The second Bank received an exclusive charter of issue and undertook the task to roll-out the Drachma banknotes (silver/ gold coins would follow) and, in doing so, integrate the fragmented Greek countryside to a more cohesive national economy. Up until then, the local markets had operated as loosely hierarchical oligopolies. At the bottom of the chain, each small village or group of villages was dependent on a merchant-money lender who held monopsonistic power over the (tiny scale) agricultural production and, at the same time, monopolistic power in cash and credit. These rural businessmen depended on the respective merchant-money lender of the nearest town for brokerage. Next in line was the merchant-money lender of the nearest city, usually with access to international trade routes. You get the picture. These informal networks contained competition among neighboring lesser merchant-money lenders and promoted trade through a complex web of transactions (involving forward contracts, insurance premiums and bills of exchange, among others). (The official site for the anniversary features a fancy piece about the first attempts to establish a national bank as well. It includes a few names and dates, while noticing the “exploitative” networks and the “primitive” credit system .I find its lack of nuance disturbing somewhat misleading.)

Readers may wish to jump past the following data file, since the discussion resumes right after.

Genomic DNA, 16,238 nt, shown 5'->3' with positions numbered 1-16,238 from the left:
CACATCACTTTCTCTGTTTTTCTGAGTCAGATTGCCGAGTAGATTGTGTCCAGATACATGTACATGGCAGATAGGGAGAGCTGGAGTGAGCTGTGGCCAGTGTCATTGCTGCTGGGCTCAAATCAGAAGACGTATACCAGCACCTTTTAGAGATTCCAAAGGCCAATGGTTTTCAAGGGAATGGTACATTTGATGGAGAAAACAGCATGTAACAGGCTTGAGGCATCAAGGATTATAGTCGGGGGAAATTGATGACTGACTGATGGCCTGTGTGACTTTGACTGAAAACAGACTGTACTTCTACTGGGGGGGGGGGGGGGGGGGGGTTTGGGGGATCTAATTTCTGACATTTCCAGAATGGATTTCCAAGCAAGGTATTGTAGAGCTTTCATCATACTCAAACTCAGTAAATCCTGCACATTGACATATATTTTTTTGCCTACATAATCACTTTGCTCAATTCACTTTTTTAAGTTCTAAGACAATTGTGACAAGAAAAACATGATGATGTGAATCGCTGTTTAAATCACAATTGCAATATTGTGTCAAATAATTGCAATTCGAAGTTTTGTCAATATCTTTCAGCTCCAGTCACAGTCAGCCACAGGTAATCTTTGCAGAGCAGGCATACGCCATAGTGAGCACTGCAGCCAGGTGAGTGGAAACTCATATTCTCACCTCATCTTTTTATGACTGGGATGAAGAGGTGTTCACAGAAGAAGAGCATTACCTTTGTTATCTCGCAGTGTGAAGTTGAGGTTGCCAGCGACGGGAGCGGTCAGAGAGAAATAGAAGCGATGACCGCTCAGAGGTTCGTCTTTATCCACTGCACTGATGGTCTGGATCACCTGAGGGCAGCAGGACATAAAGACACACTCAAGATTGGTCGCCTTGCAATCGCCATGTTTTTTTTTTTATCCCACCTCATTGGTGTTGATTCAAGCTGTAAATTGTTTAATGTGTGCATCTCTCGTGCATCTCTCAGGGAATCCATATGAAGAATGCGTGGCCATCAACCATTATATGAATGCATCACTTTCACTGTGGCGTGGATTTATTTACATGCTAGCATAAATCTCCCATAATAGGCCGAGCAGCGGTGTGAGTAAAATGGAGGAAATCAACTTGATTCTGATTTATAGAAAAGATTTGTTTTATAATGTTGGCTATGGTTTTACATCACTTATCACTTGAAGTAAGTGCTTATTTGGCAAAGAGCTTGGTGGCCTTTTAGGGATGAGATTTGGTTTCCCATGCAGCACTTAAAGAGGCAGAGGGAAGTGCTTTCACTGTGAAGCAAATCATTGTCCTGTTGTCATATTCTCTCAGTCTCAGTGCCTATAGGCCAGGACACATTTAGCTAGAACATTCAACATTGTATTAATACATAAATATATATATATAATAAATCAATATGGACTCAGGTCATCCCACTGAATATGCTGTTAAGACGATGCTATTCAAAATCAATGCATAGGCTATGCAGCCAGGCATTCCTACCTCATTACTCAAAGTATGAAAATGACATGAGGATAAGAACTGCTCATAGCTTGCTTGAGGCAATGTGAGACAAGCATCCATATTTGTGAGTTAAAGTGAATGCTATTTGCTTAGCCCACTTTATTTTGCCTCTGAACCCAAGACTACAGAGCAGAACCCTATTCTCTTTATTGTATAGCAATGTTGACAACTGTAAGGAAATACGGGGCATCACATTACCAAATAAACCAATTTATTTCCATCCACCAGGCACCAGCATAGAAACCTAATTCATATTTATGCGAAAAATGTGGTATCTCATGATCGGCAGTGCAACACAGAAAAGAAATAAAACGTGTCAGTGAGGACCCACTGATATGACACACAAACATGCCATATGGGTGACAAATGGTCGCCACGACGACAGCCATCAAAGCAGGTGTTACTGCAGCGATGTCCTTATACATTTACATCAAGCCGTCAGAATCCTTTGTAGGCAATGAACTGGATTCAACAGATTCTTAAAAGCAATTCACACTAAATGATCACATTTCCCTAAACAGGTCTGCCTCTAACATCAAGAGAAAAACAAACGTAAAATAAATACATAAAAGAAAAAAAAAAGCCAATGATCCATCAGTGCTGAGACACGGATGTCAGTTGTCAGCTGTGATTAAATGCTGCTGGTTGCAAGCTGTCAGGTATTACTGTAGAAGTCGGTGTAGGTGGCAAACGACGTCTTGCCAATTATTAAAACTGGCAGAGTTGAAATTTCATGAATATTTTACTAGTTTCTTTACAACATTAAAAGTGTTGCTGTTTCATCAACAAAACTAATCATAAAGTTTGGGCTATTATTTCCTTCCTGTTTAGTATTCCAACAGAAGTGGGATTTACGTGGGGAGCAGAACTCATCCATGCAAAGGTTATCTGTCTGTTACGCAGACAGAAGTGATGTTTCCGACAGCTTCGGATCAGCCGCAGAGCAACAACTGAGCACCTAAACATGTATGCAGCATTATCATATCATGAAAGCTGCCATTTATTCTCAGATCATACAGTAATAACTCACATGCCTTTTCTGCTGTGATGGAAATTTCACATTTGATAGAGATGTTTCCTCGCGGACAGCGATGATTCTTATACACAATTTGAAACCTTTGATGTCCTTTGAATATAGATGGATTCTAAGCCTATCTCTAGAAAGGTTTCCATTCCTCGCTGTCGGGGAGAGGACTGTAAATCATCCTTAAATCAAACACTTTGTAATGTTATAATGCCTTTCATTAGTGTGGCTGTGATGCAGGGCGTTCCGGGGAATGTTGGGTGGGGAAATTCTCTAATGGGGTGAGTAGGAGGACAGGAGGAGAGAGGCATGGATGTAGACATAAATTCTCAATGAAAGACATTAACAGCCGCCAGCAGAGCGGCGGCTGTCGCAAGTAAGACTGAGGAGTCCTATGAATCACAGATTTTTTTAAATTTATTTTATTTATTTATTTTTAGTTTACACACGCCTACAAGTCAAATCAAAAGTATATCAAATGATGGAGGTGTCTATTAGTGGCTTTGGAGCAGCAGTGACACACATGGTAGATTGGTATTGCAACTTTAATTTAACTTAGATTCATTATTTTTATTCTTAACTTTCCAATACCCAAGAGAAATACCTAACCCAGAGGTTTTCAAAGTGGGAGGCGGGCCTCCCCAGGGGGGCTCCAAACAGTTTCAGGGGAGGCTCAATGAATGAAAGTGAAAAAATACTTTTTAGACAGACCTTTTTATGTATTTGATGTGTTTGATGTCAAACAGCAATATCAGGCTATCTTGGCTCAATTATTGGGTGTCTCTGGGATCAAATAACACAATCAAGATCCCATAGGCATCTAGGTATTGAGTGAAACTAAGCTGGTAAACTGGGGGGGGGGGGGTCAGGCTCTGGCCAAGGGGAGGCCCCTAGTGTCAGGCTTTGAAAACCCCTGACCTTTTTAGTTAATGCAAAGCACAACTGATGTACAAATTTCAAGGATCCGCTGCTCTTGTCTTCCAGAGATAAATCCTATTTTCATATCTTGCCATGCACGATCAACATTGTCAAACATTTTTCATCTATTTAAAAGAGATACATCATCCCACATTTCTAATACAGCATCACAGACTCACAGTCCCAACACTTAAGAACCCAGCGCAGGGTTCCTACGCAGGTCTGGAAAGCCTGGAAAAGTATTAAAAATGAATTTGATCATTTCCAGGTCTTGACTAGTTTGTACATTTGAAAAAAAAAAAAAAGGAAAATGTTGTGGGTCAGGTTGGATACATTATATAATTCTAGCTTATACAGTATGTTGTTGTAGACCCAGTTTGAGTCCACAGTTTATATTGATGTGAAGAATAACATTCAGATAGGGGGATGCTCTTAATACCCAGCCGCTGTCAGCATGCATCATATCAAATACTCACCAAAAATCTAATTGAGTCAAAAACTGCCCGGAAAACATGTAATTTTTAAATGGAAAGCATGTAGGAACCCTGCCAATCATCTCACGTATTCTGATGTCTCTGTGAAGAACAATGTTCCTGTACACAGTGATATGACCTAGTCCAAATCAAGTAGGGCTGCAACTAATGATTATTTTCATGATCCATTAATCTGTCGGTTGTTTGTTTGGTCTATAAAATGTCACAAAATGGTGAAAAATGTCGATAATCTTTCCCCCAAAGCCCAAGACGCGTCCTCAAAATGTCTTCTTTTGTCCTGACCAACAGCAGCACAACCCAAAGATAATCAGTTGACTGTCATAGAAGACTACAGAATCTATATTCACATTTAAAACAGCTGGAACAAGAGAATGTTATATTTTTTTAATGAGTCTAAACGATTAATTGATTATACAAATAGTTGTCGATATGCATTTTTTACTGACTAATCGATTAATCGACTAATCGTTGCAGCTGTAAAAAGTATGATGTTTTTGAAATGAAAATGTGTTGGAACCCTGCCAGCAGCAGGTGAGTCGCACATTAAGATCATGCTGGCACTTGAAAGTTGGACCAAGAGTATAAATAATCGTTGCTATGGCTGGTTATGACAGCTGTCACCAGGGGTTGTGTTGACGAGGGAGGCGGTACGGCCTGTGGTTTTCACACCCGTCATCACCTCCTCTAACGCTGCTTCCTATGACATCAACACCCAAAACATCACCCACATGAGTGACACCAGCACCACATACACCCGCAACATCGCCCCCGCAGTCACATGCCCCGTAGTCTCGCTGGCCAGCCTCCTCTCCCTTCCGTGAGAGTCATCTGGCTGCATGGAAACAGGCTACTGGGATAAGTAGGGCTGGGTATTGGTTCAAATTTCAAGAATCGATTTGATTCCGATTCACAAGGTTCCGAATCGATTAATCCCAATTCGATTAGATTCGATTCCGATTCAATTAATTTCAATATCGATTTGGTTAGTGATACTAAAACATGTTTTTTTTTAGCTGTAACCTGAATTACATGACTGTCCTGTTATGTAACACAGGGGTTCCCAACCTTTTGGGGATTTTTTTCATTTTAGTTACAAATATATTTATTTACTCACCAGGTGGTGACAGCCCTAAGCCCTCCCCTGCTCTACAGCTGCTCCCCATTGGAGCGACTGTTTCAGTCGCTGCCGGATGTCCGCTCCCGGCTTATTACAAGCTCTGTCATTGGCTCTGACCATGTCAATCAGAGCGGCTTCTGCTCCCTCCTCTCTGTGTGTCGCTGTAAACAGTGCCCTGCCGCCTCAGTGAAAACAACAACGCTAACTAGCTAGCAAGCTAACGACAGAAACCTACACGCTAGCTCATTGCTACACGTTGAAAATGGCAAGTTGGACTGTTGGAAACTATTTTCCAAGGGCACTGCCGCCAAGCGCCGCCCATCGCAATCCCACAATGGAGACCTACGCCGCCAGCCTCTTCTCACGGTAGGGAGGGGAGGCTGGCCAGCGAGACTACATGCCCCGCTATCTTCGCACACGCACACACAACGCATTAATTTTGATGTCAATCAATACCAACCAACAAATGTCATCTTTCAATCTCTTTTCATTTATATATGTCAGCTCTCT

Becoming one with the forces